Saudi to post $20 billion budget surplus
Khobar, December 26, 2010
Top oil exporter Saudi Arabia, which projected a budget deficit in 2011, is likely to post a SR77 billion ($20.5 billion) surplus based on an oil price of $80 a barrel, according to a research note on Sunday.
State-owned National Commercial Bank predicted the kingdom would also surpass its spending and revenues forecasts, saying both were 'understated.'
Last week, Saudi Arabia said it would spend 580 billion riyals next year in a push to create jobs for a fast growing population. It projected revenues of 540 billion riyals, resulting in a 40-billion-riyal deficit.
Gulf states typically base their budgets on a very conservative oil price, which they do not reveal.
NCB forecast revenues of 753 billion riyals and expenditures of 677 billion riyals, based on an average oil price of $80 a barrel for the Arabian light crude and an oil output of 8.5 million barrels per day (bpd) on average.
'This would lead in turn to a budget surplus of SR77 billion, or 4.2 per cent of estimated GDP in 2011,' the bank said.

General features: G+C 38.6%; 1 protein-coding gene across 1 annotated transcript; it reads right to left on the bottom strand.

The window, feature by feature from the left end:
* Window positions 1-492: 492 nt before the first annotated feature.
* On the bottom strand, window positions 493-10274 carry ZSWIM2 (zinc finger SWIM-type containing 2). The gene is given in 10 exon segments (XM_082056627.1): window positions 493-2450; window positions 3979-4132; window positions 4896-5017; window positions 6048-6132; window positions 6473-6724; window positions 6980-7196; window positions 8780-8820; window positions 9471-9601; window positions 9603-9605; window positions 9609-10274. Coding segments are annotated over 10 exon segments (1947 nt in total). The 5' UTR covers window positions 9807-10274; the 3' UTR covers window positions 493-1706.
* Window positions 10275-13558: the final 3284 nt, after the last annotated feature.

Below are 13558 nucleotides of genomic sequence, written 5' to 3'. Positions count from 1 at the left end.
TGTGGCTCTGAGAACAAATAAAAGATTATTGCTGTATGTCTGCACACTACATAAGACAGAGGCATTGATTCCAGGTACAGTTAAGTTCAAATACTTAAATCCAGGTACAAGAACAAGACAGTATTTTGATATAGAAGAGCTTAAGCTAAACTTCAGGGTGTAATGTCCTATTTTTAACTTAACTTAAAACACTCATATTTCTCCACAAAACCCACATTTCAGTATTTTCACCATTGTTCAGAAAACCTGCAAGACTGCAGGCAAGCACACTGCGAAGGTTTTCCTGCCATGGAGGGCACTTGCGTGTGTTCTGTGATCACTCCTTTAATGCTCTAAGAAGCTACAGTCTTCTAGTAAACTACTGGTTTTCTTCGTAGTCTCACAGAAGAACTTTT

Benchmark US crude futures, which hit a 26-month high of $91.63 on Thursday, did not trade on Friday with the Nymex floor closed for Christmas while Opec's reference crude basket, which includes Saudi's Arab light, was at $90.02 a barrel on Wednesday.
Opec's most influential oil minister, Saudi Arabia's Ali al-Naimi said on Friday he was still happy with an oil price of $70-80 a barrel.
The Saudi economy is heavily dependent on oil - it accounted for about 85 per cent of its budgetary revenue in 2009 and around 31 per cent of its GDP - leaving the kingdom exposed to price volatility.
The kingdom, the biggest Arab economy, has accumulated huge reserves during a six-year oil price boom and is planning to spend more than $400 billion over the five years to 2013 to upgrade infrastructure, including airports and roads.
Net foreign reserves held by the Saudi central bank rose to $429 billion in the first 10 months of this year, from $405 billion at the end of 2009, leaving official foreign reserves able to cover more than 59 months of imports.
NCB forecast the central bank's net foreign assets will grow based on higher oil revenues in 2011. 'These assets will continue to provide an important buffer to protect the Saudi economy from volatility of oil prices or external financing difficulties.'
The bank also said non-oil revenues may hit SR83 billion, 25 per cent above actual levels in 2010.-Reuters